In our discussion today at Localogy 20/20, investor Michael Yang, managing partner at OMERS Ventures, and I talked about a wide range of issues, including prop-tech, insurance, health care, and enterprise SaaS. Early in our discussion, we discussed how Covid-19 has changed what a “hub” means. Michael also talked at length about the notion of native virtual companies. He noted that one of his portfolio companies, whose CEO is located here in the Bay Area, is completely virtual. Increasingly, though sales and engineering are considered remote options. The office in Michael’s mind is becoming a “really expensive conference room, hotel, and social convening [space].”
One of the most interesting topics we dove into was prop-tech. Michael believes that residential rents are coming down in high priced markets like San Francisco and New York City. And that people are once again moving to the suburbs. In particular, knowledge or information worker are making the move.
There are innovations that are coming to the commercial real estate world to help “property owners manage the public space” such as thermal scanners to measure temperatures on people. Then there’s the notion of companies like Clear helping property managers move people in and out of buildings safely and efficiently. According to Michael, there’s a ton of innovation coming to the commercial property market to help with sanitation solutions and HVAC issues.
“What’s Your COVID Advantage?”
We also touch on the notion of fast scaling of SaaS businesses and the tension between substantive business models and the chase for the Unicorn. We talk at some length about growth at all and any cost. Michael believes COVID was just the final push to move businesses to chase appropriate and sustainable growth. He goes on to say that sentiment lasted for about three months from March until perhaps June or July. Now according to Michael deals are happening again “as if COVID didn’t happen”.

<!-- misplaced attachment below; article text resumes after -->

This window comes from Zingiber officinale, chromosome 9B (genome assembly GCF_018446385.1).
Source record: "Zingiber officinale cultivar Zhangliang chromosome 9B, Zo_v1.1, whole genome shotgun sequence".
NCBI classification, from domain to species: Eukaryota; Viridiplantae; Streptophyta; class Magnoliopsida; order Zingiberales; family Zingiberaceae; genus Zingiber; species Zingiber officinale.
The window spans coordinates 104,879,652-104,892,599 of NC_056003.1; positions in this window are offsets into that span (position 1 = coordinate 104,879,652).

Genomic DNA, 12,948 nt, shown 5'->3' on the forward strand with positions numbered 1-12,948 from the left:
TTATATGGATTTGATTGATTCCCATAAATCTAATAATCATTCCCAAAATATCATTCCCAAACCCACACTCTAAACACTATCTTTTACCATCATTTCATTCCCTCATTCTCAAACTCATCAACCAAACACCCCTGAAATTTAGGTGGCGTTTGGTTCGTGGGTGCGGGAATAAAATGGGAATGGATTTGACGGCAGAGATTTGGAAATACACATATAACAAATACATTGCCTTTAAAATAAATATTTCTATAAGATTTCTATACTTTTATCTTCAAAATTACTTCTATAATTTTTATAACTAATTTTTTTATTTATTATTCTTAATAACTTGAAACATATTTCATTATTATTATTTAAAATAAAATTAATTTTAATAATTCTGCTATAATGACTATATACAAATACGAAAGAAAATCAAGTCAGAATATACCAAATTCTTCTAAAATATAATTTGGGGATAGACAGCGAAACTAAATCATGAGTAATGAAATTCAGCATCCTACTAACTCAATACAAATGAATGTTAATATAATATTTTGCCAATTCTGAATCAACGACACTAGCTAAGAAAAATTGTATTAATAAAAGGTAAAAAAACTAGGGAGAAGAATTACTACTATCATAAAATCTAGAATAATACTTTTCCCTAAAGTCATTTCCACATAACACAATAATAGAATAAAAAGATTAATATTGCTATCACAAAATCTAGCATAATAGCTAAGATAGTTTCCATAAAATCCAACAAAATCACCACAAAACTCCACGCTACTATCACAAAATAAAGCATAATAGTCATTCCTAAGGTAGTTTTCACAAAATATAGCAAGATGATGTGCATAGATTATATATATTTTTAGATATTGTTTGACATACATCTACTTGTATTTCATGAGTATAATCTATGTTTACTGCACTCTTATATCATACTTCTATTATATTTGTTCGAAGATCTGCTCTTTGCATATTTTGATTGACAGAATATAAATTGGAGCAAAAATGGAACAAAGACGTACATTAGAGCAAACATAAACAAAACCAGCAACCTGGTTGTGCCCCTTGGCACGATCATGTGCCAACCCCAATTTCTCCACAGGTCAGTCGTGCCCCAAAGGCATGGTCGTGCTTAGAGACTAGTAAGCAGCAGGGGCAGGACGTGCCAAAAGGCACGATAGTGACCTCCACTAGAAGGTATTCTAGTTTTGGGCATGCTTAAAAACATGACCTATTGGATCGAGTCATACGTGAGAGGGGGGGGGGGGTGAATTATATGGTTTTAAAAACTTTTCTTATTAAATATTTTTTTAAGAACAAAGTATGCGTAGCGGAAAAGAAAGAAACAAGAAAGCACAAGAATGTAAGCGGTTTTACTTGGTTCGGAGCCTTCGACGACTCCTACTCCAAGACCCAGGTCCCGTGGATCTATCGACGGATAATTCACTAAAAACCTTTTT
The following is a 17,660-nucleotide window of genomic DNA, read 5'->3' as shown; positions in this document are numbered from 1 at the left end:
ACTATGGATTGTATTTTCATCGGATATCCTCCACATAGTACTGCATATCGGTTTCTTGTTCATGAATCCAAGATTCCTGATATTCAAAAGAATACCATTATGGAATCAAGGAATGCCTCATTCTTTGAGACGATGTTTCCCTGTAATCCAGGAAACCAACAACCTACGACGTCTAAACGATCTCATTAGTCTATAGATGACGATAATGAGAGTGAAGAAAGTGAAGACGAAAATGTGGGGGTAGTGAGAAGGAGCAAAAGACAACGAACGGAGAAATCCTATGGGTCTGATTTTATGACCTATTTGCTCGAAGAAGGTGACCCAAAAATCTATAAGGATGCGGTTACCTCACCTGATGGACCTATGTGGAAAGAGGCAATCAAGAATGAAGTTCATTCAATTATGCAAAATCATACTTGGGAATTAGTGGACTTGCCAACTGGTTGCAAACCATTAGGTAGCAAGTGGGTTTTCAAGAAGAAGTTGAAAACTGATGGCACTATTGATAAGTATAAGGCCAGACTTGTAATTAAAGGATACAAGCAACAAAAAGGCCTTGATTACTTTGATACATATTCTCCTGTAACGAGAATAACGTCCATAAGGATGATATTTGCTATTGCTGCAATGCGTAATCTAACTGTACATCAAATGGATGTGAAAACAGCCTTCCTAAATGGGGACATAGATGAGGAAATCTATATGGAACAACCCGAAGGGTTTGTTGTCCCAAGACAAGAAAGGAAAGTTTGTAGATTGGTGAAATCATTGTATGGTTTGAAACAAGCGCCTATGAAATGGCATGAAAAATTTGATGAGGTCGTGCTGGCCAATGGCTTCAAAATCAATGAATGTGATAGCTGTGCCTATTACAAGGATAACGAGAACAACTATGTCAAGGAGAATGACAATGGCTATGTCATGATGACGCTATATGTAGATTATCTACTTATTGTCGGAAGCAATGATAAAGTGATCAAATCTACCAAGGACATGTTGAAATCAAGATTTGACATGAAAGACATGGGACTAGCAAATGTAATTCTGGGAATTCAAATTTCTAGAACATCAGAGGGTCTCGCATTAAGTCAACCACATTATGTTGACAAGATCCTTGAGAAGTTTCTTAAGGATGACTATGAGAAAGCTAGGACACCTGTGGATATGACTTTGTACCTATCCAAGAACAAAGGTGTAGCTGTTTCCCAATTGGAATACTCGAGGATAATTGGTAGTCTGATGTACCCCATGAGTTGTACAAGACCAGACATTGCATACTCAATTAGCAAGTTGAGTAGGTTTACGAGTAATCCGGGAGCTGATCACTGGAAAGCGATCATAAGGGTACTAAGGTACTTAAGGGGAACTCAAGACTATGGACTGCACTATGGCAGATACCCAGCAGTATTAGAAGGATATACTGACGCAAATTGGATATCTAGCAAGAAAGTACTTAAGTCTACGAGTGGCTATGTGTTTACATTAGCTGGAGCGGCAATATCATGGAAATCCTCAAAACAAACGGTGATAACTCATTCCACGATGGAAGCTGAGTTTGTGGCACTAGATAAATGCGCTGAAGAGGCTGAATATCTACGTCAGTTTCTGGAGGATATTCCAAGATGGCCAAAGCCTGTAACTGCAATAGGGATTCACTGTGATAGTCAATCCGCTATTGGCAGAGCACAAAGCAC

Michael said seed funding seems to be down these days, but the opportunity for A, B, C series funding is wide open. Michael used a phase during our conversation that stuck with me. “Everyone is asking are you COVID advantaged or COVID disadvantaged.” This is a great way to think about investing these days. In prop-tech, Michael’s firm is looking specifically at the intersection of prop-tech and health care. For example, he closely following what’s happening testing technologies for air and surface areas in the office environment, and virus detection technologies. Seems like a huge growth area since it’s unlikely Covid-19 will be the last virus we ever face.
Digital Natives vs. The Transformed
Michael and I talked about the difference between how digital-first companies can react versus traditional businesses. I noted that I had to proactively call our “traditional” auto insurance carrier to request a premium reduction since we were driving many fewer miles because of COVID-19. Michael said a digital-first insurance provider should be able to proactively reduce premiums because it had this data flowing into its system through a connected mobile app.
We concluded our conversation with me asking Michael what the other side of this COVID-19 world looks like. He said it’s best to assume the state we’re in now is the steady-state. And plan as though this is the future state. They’ve worked with their portfolio companies to rebuild budgets and forecasts assuming what we are experiencing now is the new normal.
Shifting Innovation Hubs
How has COVID-19 reshaped the innovation landscape? Will the traditional hubs of innovation lose out to areas of the country that offer more affordable living? Will WFH trends alter the power centers for innovation and if so, where will the new hubs locate?Speaker(s):
Micheal Yang, Omers Ventures